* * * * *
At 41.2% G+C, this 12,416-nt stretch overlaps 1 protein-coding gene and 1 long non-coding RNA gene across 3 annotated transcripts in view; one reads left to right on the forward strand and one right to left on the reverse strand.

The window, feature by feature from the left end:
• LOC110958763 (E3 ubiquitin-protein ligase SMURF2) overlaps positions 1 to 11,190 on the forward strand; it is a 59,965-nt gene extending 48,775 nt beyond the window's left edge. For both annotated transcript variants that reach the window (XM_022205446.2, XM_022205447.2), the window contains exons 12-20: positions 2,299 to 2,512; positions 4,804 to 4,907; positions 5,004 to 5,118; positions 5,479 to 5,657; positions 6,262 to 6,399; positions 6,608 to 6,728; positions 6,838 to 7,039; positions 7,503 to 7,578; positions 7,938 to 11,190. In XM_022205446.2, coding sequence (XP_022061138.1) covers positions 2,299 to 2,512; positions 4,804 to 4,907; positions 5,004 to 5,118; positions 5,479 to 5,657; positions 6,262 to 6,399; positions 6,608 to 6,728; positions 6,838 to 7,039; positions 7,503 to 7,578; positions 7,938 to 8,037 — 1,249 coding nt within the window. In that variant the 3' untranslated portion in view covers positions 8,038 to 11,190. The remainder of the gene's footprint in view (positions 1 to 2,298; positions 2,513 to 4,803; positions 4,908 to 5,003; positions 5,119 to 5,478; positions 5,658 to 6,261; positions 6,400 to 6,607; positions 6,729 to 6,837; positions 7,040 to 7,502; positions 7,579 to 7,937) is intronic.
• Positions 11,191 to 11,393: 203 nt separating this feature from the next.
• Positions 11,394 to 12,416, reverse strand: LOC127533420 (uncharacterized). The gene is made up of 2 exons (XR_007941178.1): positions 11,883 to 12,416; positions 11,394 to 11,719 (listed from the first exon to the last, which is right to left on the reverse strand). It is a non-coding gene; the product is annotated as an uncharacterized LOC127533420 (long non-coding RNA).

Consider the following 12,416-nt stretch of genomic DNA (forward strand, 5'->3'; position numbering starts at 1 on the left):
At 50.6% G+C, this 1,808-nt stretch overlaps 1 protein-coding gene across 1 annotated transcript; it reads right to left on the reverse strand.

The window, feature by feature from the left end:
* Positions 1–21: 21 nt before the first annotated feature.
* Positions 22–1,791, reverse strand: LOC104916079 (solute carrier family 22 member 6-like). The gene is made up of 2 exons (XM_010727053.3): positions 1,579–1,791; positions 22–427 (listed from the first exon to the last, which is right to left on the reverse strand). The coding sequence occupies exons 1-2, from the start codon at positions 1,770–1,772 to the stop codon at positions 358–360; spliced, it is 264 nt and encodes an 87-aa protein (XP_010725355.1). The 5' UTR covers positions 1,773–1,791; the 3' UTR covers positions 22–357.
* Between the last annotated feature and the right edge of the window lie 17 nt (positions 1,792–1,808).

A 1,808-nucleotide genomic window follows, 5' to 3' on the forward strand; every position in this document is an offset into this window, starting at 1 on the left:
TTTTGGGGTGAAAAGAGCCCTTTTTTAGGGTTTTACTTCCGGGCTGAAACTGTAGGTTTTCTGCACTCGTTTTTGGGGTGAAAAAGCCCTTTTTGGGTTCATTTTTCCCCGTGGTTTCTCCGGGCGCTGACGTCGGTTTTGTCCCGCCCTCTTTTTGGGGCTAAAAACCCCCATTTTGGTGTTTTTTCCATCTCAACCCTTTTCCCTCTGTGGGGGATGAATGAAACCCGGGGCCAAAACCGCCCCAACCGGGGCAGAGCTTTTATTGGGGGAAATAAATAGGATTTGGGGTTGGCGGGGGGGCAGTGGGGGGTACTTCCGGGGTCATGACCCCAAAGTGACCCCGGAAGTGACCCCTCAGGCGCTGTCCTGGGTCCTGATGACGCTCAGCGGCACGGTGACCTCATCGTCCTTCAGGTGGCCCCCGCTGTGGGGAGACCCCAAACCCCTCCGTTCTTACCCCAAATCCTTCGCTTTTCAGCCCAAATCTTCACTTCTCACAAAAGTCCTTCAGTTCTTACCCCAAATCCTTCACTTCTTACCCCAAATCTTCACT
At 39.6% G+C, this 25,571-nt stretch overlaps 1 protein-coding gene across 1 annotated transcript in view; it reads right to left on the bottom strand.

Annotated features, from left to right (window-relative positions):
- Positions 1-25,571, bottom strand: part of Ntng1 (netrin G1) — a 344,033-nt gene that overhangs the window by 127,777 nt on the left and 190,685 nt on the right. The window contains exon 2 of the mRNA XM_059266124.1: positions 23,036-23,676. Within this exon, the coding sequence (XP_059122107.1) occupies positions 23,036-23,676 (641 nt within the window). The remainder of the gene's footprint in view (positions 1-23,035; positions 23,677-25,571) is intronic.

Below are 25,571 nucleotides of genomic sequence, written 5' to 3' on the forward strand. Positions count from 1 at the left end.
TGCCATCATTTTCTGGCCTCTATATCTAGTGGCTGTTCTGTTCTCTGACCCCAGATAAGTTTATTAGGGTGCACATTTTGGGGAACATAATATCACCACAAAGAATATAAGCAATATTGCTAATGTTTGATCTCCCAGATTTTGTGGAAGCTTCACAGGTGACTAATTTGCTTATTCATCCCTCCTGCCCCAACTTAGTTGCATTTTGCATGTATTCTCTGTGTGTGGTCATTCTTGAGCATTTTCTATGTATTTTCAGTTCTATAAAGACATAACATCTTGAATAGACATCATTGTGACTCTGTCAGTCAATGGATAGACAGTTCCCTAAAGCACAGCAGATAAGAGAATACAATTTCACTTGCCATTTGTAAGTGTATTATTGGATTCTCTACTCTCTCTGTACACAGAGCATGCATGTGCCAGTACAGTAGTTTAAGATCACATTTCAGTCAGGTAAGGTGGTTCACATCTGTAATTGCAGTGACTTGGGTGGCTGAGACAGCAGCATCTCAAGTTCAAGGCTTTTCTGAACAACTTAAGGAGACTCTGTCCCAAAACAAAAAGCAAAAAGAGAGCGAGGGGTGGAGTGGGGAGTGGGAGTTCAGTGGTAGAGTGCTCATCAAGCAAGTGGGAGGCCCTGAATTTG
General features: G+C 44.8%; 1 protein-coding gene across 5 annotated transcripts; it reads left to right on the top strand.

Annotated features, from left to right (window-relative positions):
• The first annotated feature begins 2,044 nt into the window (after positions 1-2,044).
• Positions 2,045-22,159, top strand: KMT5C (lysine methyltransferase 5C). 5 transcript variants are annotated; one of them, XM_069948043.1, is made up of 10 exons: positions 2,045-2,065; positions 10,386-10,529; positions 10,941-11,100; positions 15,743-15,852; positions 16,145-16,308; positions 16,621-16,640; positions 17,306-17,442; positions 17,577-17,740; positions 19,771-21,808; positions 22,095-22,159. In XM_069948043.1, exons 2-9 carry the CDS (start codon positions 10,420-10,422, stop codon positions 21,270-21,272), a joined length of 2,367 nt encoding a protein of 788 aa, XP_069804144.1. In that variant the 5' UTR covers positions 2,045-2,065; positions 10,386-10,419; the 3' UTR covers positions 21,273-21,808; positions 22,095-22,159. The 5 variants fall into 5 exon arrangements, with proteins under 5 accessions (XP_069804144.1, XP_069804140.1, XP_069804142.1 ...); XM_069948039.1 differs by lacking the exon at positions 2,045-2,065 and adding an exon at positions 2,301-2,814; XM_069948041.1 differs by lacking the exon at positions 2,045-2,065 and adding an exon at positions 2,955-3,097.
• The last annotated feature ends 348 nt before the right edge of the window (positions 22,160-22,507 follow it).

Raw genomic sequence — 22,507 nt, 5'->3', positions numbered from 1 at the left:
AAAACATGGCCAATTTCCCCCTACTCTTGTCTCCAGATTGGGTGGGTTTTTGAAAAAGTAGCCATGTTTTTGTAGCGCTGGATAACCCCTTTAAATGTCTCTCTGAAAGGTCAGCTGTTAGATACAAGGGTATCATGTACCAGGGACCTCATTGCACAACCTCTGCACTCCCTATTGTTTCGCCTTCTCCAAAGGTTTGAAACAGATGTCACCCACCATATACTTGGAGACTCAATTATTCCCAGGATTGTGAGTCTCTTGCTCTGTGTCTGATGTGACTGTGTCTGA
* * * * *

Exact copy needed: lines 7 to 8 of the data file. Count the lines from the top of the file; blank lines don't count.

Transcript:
At 50.6% G+C, this 1,808-nt stretch overlaps 1 protein-coding gene across 1 annotated transcript; it reads right to left on the reverse strand.

The window, feature by feature from the left end: